It is important to understand that an object's orbit is never known perfectly. Although the nominal orbit solution fits the observations best, slightly different orbits may still fit the observations to within their expected accuracies. There is in fact a whole set orbits around the nominal which will fit the observations acceptably well: these all lie within what we call the uncertainty region about the nominal orbit. The 'true' orbit is expected to lie somewhere within this region. As new observations of the object are made, the uncertainty region becomes more tightly constrained and the range of possible values for the orbital elements narrows. As a result, objects which have been observed for decades will have highly constrained, well known orbits, while newly discovered objects tracked for only a few days or weeks, will have relatively poorly constrained, uncertain orbits.

Kaptain K
2004-Sep-28, 08:44 AM
Kaptain K wrote:
At least three coordinates are necessary to define an orbit.

I'd say at least six.

OK. Three sets of coordinates! #-o Happy now?

Kaptain K
2004-Sep-28, 09:08 AM
So calculating is not something you can do in your own back yard so we have to reply on agencys to do it right
Observing or calculating?

The observations can be made from your backyard, if you have the proper equipment.

Calculating from your backyard requires a laptop computer! 8) The math is freely available (Any copyright Newton might have had expired centuries ago. :wink: ) The math is not that difficult, but since there is no way to directly solve an "N-body" problem, it requires numerical integration to solve. This can be fiendishly tedious to do by hand, but there are computer programs available to do the "drudge work".

Simply put, any astronomer (professional or amateur) without access to (or who distrusted) the "agencies" could do the calculations themselves.

frogesque
2004-Sep-28, 10:42 PM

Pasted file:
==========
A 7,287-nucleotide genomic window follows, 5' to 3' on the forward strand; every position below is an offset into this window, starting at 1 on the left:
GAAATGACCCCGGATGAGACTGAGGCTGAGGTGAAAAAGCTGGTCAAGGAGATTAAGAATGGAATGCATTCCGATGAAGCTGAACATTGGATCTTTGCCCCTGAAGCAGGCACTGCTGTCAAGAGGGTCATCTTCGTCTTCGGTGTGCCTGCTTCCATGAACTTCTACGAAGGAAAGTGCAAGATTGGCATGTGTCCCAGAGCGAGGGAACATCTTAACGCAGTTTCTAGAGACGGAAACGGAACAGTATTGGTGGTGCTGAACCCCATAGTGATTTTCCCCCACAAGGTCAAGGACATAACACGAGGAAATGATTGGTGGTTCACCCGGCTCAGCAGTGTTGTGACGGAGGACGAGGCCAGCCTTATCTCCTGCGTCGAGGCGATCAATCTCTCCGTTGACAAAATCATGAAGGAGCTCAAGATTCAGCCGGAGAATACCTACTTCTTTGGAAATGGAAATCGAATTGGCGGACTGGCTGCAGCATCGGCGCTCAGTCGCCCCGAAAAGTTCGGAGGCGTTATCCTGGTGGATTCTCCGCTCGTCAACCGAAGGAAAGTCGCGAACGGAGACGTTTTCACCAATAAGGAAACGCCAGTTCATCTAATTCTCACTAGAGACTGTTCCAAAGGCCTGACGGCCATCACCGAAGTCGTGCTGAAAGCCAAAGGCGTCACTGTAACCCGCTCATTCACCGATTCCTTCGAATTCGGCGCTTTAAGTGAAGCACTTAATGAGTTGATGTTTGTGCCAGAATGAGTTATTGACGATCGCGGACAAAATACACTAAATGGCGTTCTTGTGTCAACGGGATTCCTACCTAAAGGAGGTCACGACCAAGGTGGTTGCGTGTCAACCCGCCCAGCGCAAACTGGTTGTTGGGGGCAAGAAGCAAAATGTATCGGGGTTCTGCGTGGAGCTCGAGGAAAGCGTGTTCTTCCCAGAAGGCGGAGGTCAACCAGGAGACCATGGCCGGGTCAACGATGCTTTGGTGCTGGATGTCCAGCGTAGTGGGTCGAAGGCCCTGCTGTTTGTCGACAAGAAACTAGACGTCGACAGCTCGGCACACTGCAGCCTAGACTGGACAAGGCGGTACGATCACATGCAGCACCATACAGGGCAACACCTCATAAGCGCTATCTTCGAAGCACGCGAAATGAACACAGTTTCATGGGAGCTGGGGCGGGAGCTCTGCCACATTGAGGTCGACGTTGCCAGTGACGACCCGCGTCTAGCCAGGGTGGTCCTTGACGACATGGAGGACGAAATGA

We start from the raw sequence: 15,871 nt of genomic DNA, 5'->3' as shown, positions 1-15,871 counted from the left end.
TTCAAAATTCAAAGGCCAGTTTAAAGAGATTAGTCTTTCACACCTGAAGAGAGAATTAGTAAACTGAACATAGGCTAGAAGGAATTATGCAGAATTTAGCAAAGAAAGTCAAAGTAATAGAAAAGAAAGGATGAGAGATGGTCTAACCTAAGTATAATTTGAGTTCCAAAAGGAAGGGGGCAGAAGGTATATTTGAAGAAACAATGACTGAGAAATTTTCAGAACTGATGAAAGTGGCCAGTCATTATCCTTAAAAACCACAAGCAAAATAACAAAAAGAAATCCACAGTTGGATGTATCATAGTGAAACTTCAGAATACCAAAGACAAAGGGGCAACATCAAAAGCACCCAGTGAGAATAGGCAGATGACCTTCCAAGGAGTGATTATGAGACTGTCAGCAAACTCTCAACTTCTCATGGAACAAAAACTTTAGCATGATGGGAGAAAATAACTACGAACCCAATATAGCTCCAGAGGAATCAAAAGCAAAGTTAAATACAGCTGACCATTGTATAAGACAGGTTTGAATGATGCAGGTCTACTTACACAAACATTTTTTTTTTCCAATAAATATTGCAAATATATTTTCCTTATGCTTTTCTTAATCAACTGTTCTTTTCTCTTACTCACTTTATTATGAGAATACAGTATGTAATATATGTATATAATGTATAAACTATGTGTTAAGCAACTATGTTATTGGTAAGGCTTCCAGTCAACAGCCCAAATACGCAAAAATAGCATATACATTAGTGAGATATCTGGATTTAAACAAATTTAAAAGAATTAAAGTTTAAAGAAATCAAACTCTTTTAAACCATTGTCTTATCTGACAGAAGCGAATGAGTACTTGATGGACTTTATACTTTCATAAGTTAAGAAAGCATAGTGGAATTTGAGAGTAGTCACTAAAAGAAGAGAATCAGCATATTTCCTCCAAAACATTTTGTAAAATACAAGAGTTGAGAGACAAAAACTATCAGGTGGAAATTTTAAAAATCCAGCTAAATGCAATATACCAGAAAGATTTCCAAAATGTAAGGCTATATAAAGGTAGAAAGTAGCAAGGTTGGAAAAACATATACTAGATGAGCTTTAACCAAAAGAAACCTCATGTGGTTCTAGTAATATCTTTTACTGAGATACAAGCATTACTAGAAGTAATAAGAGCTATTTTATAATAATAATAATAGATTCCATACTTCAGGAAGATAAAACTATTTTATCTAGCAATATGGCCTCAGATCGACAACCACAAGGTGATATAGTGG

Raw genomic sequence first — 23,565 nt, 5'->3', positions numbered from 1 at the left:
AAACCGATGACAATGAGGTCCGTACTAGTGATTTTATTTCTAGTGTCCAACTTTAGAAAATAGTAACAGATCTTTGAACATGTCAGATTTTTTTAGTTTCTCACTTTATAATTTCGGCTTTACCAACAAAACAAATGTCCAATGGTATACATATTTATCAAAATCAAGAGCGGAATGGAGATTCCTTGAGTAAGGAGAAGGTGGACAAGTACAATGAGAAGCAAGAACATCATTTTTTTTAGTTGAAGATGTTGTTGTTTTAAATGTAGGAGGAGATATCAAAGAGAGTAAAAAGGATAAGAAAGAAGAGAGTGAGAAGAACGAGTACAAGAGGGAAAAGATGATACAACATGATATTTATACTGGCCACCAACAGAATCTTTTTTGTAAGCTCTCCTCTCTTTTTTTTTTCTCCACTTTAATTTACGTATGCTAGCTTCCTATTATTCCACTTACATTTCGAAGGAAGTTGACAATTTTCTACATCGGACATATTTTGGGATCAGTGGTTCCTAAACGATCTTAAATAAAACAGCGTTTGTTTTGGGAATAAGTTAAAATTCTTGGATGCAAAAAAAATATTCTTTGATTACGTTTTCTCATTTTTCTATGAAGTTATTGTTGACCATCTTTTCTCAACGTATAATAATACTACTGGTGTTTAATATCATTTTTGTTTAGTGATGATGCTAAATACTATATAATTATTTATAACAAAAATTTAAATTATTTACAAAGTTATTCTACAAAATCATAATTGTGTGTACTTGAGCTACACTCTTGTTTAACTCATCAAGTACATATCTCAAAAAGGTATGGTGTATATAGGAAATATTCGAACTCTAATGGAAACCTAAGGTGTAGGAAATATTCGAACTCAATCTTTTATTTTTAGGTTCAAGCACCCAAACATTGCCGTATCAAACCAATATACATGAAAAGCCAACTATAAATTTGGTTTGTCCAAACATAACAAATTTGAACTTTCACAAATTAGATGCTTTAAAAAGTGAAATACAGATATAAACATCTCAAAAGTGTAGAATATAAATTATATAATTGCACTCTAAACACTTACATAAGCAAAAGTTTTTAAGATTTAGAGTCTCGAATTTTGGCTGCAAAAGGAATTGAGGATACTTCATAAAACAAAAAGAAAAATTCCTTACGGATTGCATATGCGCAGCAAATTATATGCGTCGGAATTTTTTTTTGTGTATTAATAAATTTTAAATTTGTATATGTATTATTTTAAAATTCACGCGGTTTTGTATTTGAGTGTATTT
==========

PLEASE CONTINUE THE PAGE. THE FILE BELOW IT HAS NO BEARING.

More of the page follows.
I think there would be a fair chance that it could hit the Moon. Lunar orbit encloses a greater target area than Earth even though at any one instant the 'at risk' Lunar surface is less than that of Earth.
I'm not even certain what it would mean to enclose a target area with an orbit, but the cross-section of the Earth is 16 times that of the moon, and the Earth is eighty times more massive. The orbit has almost nothing to do with it--the moon only orbits the Earth once every 27 1/2 days. In that time, the object would be here and long gone.

Possibly wooly thinking on my part, what I had in mind was that, although the Moon is only 1/16th Earth's diameter, because it orbits the Earth there is a greater chance that any asteroid would collide with the Moon bearing in mind that any close Earth object's orbit has a range of probabilities of being in any one place at a given time. It is also possible that a strike could occur because the Moon is at a point in its orbit where the Earth would be in the 'umbra' and the Moon would take the hit instead.

Is it possible to calculate Toutatis's orbit for next closest approach with sufficient accuracy to know if the Moon would be shielding the Earth?

It was late when I made my first post and it kind of made sense to me at the time, not so sure now :lol:

Brady Yoon
2004-Sep-29, 01:08 AM
From personal opinion, I'd rather have the asteroid hit the ocean. It would be possible to escape the tsunami by moving to high ground, but the blast wave and heat from a land strike would be very hard to escape.

One Day More
2004-Sep-29, 01:46 AM
Don't question her, she may call you an obnoxious goofball. :roll:

What do you mean? You're not saying I am a obnoxious goofball? Just wondering... :)

Grand Vizier
2004-Sep-29, 02:41 AM
From personal opinion, I'd rather have the asteroid hit the ocean. It would be possible to escape the tsunami by moving to high ground, but the blast wave and heat from a land strike would be very hard to escape.

Hey, it may be the other way round. 'Prompt' effects, in the event of a big strike, will kill far fewer people (and/or species) than the follow-on effects, e.g nuclear winter. It is possible that a seastrike could be worse than a landstrike, simply because the huge volume of water vapour transferred to the atmosphere could do far worse things to the climate than a few gigatons of dust could do. (Think albedo.)

ToSeek
2004-Sep-29, 02:44 AM
Possibly wooly thinking on my part, what I had in mind was that, although the Moon is only 1/16th Earth's diameter,

1/4 Earth's diameter (2160 miles versus about 8000).

frogesque
2004-Sep-29, 02:38 PM
ToSeek wrote:


1/4 Earth's diameter (2160 miles versus about 8000).

Even woolier thinking on my part :oops:

Also, thinking about this some more, if any asteroid (not necasarily Toutatis) were to be incoming off the ecliptic (say at 90 deg to it) there is no way the Moon could shield us.

However, there must have been some times in the past when Earth would have been the bull's eye but for our heavenly neighbour.